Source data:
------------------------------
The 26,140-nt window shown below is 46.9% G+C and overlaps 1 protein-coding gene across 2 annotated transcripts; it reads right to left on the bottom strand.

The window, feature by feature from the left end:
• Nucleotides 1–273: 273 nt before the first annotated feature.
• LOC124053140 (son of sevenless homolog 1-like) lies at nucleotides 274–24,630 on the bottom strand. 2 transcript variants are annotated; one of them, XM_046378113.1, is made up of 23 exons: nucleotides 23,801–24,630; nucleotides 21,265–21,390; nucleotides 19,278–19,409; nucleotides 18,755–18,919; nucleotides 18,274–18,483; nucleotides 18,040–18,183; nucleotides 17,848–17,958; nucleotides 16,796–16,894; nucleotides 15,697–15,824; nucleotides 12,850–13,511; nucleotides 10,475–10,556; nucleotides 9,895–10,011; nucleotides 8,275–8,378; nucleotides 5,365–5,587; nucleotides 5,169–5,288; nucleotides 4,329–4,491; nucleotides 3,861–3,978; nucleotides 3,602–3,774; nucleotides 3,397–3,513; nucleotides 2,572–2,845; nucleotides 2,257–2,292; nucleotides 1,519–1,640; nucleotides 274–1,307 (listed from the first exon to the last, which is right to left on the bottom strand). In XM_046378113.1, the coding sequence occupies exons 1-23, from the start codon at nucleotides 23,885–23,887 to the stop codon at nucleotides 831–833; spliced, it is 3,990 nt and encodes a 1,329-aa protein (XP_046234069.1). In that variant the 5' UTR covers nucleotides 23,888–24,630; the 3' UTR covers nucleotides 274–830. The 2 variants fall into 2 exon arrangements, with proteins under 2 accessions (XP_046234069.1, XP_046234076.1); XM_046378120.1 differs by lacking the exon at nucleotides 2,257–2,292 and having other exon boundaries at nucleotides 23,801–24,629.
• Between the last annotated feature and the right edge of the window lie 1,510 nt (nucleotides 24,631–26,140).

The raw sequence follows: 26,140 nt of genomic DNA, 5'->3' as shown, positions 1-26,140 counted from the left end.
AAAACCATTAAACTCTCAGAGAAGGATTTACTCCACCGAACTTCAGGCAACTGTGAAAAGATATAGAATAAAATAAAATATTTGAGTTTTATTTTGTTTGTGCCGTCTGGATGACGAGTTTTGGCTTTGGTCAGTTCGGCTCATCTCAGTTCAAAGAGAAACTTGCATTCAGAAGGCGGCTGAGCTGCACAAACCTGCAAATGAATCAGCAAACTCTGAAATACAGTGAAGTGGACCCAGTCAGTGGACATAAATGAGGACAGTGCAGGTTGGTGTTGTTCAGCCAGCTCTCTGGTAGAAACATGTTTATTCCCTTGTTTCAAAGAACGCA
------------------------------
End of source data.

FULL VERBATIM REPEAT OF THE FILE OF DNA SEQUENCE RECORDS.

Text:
The 26,140-nt window shown below is 46.9% G+C and overlaps 1 protein-coding gene across 2 annotated transcripts; it reads right to left on the bottom strand.

The window, feature by feature from the left end:
• Nucleotides 1–273: 273 nt before the first annotated feature.
• LOC124053140 (son of sevenless homolog 1-like) lies at nucleotides 274–24,630 on the bottom strand. 2 transcript variants are annotated; one of them, XM_046378113.1, is made up of 23 exons: nucleotides 23,801–24,630; nucleotides 21,265–21,390; nucleotides 19,278–19,409; nucleotides 18,755–18,919; nucleotides 18,274–18,483; nucleotides 18,040–18,183; nucleotides 17,848–17,958; nucleotides 16,796–16,894; nucleotides 15,697–15,824; nucleotides 12,850–13,511; nucleotides 10,475–10,556; nucleotides 9,895–10,011; nucleotides 8,275–8,378; nucleotides 5,365–5,587; nucleotides 5,169–5,288; nucleotides 4,329–4,491; nucleotides 3,861–3,978; nucleotides 3,602–3,774; nucleotides 3,397–3,513; nucleotides 2,572–2,845; nucleotides 2,257–2,292; nucleotides 1,519–1,640; nucleotides 274–1,307 (listed from the first exon to the last, which is right to left on the bottom strand). In XM_046378113.1, the coding sequence occupies exons 1-23, from the start codon at nucleotides 23,885–23,887 to the stop codon at nucleotides 831–833; spliced, it is 3,990 nt and encodes a 1,329-aa protein (XP_046234069.1). In that variant the 5' UTR covers nucleotides 23,888–24,630; the 3' UTR covers nucleotides 274–830. The 2 variants fall into 2 exon arrangements, with proteins under 2 accessions (XP_046234069.1, XP_046234076.1); XM_046378120.1 differs by lacking the exon at nucleotides 2,257–2,292 and having other exon boundaries at nucleotides 23,801–24,629.
• Between the last annotated feature and the right edge of the window lie 1,510 nt (nucleotides 24,631–26,140).

The raw sequence follows: 26,140 nt of genomic DNA, 5'->3' as shown, positions 1-26,140 counted from the left end.
AAAACCATTAAACTCTCAGAGAAGGATTTACTCCACCGAACTTCAGGCAACTGTGAAAAGATATAGAATAAAATAAAATATTTGAGTTTTATTTTGTTTGTGCCGTCTGGATGACGAGTTTTGGCTTTGGTCAGTTCGGCTCATCTCAGTTCAAAGAGAAACTTGCATTCAGAAGGCGGCTGAGCTGCACAAACCTGCAAATGAATCAGCAAACTCTGAAATACAGTGAAGTGGACCCAGTCAGTGGACATAAATGAGGACAGTGCAGGTTGGTGTTGTTCAGCCAGCTCTCTGGTAGAAACATGTTTATTCCCTTGTTTCAAAGAACGCA